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Hazardous toxin and chemical exposure at the workplace

On Behalf of | Jun 23, 2017 | Workers' Compensation

Each day, thousands of people are exposed to occupational toxins and chemicals at their jobs. Connecticut employers and their employees should be aware of these toxins and know how to keep safe around them.

Employers have a legal responsibility to inform their employees about hazardous toxins or chemicals that are present. They can refer their employees to Material Safety Data Sheets, which explain the proper procedures for working with or handling certain substances. The sheets also provide useful information including the names of certain toxic chemicals and the products that contain them, leak and spill procedures, protective equipment, disposal, storage, reactivity, first aid, health effects, toxicity and physical data. Employees can also learn about workplace toxic substances by being aware of warning signs posted in work areas where there is poor ventilation or reading warning labels on toxic product shipping boxes.

The Centers for Disease Control and Prevention has several tips for employees who are exposed to on-the-job toxins that could help reduce or prevent the dangers. One tip is to substitute a toxic material, hazardous process or piece of equipment with a comparable product that is safer. Hazards can further be controlled via isolation, which is done by using a barrier or by placing a limiter between an employee and the hazard. Electrical insulation, acoustical containment, machine guards, remote controlled equipment and glove boxes are some examples of these products. Occupational hazardous airborne substances can be reduced and controlled through proper methods of ventilation, preventive maintenance programs and adjusting employees’ work schedules. Personal protective equipment should also be available to keep employees safe.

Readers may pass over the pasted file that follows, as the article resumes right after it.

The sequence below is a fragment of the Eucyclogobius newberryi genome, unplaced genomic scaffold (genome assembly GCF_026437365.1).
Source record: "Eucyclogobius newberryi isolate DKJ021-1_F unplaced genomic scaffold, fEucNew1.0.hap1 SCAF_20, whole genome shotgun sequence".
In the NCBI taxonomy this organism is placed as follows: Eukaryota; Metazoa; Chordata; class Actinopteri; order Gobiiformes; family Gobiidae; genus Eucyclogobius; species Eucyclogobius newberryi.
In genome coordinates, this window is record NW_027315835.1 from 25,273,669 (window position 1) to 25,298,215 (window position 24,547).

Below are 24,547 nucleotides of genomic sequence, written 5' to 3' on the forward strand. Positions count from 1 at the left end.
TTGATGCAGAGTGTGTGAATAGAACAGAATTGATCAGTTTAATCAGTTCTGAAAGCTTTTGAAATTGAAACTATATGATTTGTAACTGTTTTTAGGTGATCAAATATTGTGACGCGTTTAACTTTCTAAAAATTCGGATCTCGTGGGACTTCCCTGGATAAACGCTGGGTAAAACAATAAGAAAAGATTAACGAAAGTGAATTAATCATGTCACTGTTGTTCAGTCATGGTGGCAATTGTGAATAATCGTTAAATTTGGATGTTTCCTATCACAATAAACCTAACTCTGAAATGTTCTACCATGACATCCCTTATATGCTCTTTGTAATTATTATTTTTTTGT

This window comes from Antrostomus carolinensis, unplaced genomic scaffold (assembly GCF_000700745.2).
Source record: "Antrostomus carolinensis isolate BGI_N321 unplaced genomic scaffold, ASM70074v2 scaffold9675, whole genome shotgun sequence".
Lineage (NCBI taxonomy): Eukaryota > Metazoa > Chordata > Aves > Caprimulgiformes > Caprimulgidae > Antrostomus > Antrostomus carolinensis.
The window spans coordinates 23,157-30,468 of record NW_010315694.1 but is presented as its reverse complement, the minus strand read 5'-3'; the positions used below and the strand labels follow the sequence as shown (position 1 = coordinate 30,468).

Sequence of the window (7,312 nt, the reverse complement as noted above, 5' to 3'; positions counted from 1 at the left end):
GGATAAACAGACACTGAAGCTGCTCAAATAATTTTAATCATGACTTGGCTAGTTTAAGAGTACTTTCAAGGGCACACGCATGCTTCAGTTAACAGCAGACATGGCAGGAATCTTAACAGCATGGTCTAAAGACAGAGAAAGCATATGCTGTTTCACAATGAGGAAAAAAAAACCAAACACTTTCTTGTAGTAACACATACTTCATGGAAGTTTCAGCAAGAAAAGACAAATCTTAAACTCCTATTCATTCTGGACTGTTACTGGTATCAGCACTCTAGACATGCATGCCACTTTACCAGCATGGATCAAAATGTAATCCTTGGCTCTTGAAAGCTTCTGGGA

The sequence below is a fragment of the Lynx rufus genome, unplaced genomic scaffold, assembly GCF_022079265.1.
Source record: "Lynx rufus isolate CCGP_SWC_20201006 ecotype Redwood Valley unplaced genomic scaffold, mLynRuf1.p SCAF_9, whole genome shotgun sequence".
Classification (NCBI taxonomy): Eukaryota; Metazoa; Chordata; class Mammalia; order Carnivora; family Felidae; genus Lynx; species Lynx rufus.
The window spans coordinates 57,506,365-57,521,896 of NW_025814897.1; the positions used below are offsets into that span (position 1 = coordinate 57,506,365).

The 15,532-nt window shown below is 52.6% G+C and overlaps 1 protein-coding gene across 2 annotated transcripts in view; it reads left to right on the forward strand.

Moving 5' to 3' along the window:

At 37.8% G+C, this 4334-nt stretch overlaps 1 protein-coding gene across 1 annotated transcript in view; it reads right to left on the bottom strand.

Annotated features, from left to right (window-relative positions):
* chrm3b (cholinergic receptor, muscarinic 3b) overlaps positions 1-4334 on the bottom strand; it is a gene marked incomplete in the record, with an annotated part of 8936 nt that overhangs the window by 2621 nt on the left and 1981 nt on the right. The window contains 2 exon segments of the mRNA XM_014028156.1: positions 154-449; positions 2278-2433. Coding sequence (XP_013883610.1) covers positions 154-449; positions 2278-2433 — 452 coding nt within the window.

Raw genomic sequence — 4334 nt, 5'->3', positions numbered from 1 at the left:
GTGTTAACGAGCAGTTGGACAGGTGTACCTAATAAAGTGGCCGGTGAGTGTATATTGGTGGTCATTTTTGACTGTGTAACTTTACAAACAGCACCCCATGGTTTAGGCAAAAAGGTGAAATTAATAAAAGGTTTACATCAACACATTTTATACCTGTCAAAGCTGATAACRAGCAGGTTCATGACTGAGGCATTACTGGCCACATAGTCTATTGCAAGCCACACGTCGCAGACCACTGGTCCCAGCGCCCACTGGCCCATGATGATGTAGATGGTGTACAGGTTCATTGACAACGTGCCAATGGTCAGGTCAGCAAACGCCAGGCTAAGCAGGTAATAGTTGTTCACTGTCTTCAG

Most employers are required to carry workers’ compensation insurance for employees who suffer on-the-job injuries, such as a chemical or toxic exposure. An attorney could be of assistance in helping an affected worker file a claim for benefits.

Source: FindLaw, “Toxic Exposure in the Workplace”, June 13, 2017

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